Dubai: From a three-year-old to teens, around 20 Indian expatriate boys in the UAE participated in a rare hair donation drive in Dubai on Tuesday, which, the organisers say, was a first-of-its-kind initiative.
The tiny tots and the tall teens travelled from different emirates across the country to the Indian Consulate in Dubai to attend the event organised by the Hair for Hope Foundation-India.
While some are still growing their hair for donation, most of the boys, who were present, had already chopped off their manes and were proudly displaying them.
Five of them handed over their ponytails directly to Nadiera Senali Veedu, a cancer patient. “Donors in India already have the option of donating directly to a patient. But this is the first time it is happening here,” said Premi Mathew, the founder of the Hair for Hope Foundation-India and the Protect Your Mom campaign. Mathew himself is also a cancer survivor.
Live hair-cutting session
Dr Aman Puri, the Consul-General of India in Dubai, honoured the boys, who donated their locks, while Consuls Tadu Mamu and Jitender Singh Negi took part in a live hair-cutting session of three-year-old boy Taksh Jain.
Message with a difference
Nadiera, 36, whose inspiring story of battling cancer twice — once while she was pregnant — was published in Gulf News on Sunday. She said she was happy to be a part of the event to appreciate the boys’ efforts. “This is the first event where I am seeing boys are growing their hair to donate them to those in need. So, I wanted to be a part of it and appreciate this initiative.”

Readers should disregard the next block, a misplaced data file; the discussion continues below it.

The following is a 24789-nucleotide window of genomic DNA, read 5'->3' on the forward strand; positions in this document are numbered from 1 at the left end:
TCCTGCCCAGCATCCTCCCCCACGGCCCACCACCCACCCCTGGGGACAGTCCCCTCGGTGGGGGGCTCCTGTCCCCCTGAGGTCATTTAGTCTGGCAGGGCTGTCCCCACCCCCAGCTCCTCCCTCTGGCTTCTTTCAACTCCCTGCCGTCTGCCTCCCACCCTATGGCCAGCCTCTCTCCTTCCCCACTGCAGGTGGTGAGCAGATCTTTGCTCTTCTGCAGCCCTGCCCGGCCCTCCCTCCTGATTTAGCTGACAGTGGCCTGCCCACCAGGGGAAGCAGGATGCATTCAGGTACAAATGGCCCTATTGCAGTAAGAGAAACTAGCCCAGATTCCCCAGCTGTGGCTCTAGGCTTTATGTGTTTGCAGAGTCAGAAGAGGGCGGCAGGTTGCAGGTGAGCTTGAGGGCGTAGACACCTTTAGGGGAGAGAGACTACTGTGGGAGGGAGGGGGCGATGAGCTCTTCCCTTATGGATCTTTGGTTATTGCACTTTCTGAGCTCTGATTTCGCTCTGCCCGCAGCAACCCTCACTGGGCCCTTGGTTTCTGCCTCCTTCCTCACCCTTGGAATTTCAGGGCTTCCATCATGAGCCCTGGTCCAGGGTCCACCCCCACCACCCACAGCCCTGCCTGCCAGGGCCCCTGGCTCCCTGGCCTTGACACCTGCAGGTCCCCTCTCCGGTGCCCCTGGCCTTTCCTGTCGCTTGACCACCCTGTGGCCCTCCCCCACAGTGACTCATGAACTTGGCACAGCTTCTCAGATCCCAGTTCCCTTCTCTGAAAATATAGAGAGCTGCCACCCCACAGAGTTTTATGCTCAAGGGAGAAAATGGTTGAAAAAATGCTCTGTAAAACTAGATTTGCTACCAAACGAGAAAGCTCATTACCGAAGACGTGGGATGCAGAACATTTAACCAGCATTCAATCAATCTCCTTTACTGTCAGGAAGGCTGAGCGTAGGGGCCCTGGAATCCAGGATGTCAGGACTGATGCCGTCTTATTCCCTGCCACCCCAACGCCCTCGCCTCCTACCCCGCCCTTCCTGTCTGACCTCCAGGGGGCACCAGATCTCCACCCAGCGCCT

Using a wig
Though she would be making a wig with the hair donated to her, she said she was still confused about the concept. “I want to tell all the cancer patients that your confidence is not just lying in those 12 inches of your hair, but, in my case, I am going to use this wig when my mummy is around ... just to keep her happy as I grew up with very healthy, dense hair. She is not used to seeing my hair fall like this.”
Youngest male donor
Mathew said Taksh is probably the youngest male donor in the world to donate 16 inches of his hair — four inches more than the required 12 inches. His mother Neha Jain said, Taksh wanted to donate his hair since his elder sister Mishika had donated 21 inches of hair after watching the Bollywood movie ‘Pa’, in which actor Amitabh Bachchan plays the role of a boy without hair due to a rare genetic condition.
Another donor, Mahadev Nair, seven, donated his hair for the second time. He said he had decided to grow his hair after seeing the video of a child with cancer not having hair. His mother Anupama Pillai said she and her two sons had earlier grown their hair and then shaved their heads for donating in 2017.
Bullying and oppositions
Overcoming bullying and comments like “you look like a girl” were part of the journey that Zenish Mavani, who actually had a cancer victim in his family, went through. “Don’t let your hair go to waste when it can make someone smile and give the confidence to live,” is his message, he said.
Nikita, his mother, who has donated twice since she lost her mother three years ago to breast cancer, said: “We chose to donate because we know how low the morale of a cancer patient can be when he or she loses hair during chemotherapy. It’s awful. For a person, especially for a woman, hair is closely linked with self-esteem.”
- COVID-19: UAE ranks among top countries in vaccination distribution and PCR test rates
- Watch: UAE launches nationwide influenza vaccine drive ahead of winter
- UAE’s Sheikha Jawaher bint Mohammed allocates Dh6 million for cancer patients in Lebanon
- New treatment to combat biological signs of Alzheimer’s now available in UAE
Azad Anantha Sherif, 17, who came all the way from Abu Dhabi, said he also had to face some opposition from his school in growing hair. “It is not allowed for boys to grow hair in many schools here. But, I think schools should give some exemption if the boy students really want to donate their hair. It is not easy for us to maintain it. But, the cause is above all that,” he said.